What Economic History Is.In beginning the study of economic history it will be well for us to recall what has been said in a preceding chapter as to the nature of the subject which is before us. The history of literature, the history of government, the history of religion, and other histories which the student can readily call to mind have one thing in common: they are all of them histories of man. Each of them, however, treats of man in one particular line of his activities. It is the same with economic history. Its subject is man, but it deals primarily, not with his government or his worship, but with his efforts to get a living. Many who have held a narrow view of our subject have objected sneeringly that it is but a "bread and butter" science. Even if this were a just view of the subject, economics would still be worthy of our most careful study. But as a matter of fact, it means much more than bread and butter. It is plain on a moment's reflection that every kind of activity, however sublime, depends to some extent upon material things. And so this subject of oursman in his effort to acquire and to use material things, to satisfy his wants, or, in other words, to get a living is of interest to everybody, and is closely connected with every kind of human effort.

General Survey. At the beginning of our review of the history of man's economic efforts we are struck by the fact that all the manifold ways of getting things may after all be reduced to two: man must either find things or make them. Of course the two ways often combine in varying proportions, and in our own experience the two are constantly shading into each other; but for purposes of present clearness we may well make the distinction. Now, uncivilized man find8 the things he uses; civilized man adds to finding the art of making. Indeed, material civilization consists largely in wanting many things and in learning how to make and to use them.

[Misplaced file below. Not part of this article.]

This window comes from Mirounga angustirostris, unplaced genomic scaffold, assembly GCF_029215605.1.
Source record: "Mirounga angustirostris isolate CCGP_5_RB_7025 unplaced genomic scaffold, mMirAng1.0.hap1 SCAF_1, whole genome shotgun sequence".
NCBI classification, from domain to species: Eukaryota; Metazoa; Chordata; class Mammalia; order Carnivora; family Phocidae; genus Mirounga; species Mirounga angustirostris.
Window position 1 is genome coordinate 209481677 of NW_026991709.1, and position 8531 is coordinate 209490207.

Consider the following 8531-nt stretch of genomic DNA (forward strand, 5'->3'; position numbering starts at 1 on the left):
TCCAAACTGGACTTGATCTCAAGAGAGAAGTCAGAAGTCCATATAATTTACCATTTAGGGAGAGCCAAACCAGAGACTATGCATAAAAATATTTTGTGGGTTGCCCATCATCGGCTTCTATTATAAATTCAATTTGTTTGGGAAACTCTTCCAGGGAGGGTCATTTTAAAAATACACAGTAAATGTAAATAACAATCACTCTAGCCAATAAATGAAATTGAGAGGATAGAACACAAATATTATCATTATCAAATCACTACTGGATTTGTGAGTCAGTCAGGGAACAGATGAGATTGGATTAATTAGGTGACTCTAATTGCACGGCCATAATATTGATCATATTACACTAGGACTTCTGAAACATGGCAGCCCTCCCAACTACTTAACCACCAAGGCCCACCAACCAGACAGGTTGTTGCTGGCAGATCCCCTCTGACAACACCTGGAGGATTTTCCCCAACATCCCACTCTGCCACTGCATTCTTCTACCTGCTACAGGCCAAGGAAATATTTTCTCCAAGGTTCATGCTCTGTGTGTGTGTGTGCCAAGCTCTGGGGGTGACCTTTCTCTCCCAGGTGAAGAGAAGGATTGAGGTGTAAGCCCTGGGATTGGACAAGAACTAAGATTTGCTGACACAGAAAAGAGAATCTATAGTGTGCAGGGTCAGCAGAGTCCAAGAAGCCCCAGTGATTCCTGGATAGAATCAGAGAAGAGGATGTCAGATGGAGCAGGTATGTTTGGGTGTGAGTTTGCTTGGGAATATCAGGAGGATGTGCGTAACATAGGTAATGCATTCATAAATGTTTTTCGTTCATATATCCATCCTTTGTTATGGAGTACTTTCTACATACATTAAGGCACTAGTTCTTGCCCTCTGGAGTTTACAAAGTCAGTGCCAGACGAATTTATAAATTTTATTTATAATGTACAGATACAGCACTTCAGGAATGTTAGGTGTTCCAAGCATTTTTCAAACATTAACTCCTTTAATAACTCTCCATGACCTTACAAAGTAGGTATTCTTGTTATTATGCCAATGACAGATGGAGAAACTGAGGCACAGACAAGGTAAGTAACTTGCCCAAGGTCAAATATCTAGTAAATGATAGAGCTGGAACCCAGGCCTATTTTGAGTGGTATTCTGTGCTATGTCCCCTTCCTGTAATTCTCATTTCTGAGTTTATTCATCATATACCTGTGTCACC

The economic activity of man before the dawn of recorded history is enshrouded in so much of mystery that we can do little more than conjecture regarding it. We have evidence to show that prehistoric man obtained his material goods, as the beasts do, simply by taking possession of natural products, exercising little or no control over nature, and protecting himself from the elements only by caves or by the simplest contrivances.

Historical Stages. The period of civilization just mentioned is something so remote, something about which our knowledge is so uncertain and fragmentary, that we are scarcely able to treat it as a separate stage in economic evolution at all. We may, therefore, pass directly to a study of the regular stages, beginning with the time when men had learned to kindle fires, to eat meat, and to live in some kind of political communities, however imperfect. Starting thus, we divide the course of man's economic development regarding it from the standpoint of his means of procuring goods into five stages, as follows:

(1)The hunting and fishing stage.
(2)The pastoral or nomadic stage.
(3)The agricultural stage.
(4)The handicraft stage.
(5)The industrial stage.

The evolution of economic society may, from a somewhat different but not antagonistic point of view, be divided into the four following stages:

(1)The stage of independent economy.
(2)The stage of town economy.
(3)The stage of national economy.
(4)The stage of imperial or even of world economy.

Again, looking at the same development from the standpoint of man's ways of exchanging goods when produced, we may similarly distinguish the three following stages:
(1)The stage of " truck " or barter economy.
(2)The stage of money economy.
(3)The stage of credit economy.Still again, we may view economic evolution from the point of view of wage-earning labor, going back to the period when enemies taken in battle were slaughtered, and passing on to the time when the lives of the conquered were spared in order that the victors might hold the vanquished as slaves. We then have the four following stages:
(1)Slaughter of enemies taken in battle.
(2)Slavery and serfdom, along with some free labor, the latter governed by custom operating through contract.
(3)Free labor, regulated by individual contract, but with increasing resort to group contract, and with legal protection of labor. Slavery gradually disappearing.

(4) Collective bargaining, regulated increasingly by statute.

These classifications may now be brought together in a single table, in which the historical relation of the various classifications will be shown, the first classification given the one in the second column of the table being regarded as the principal one.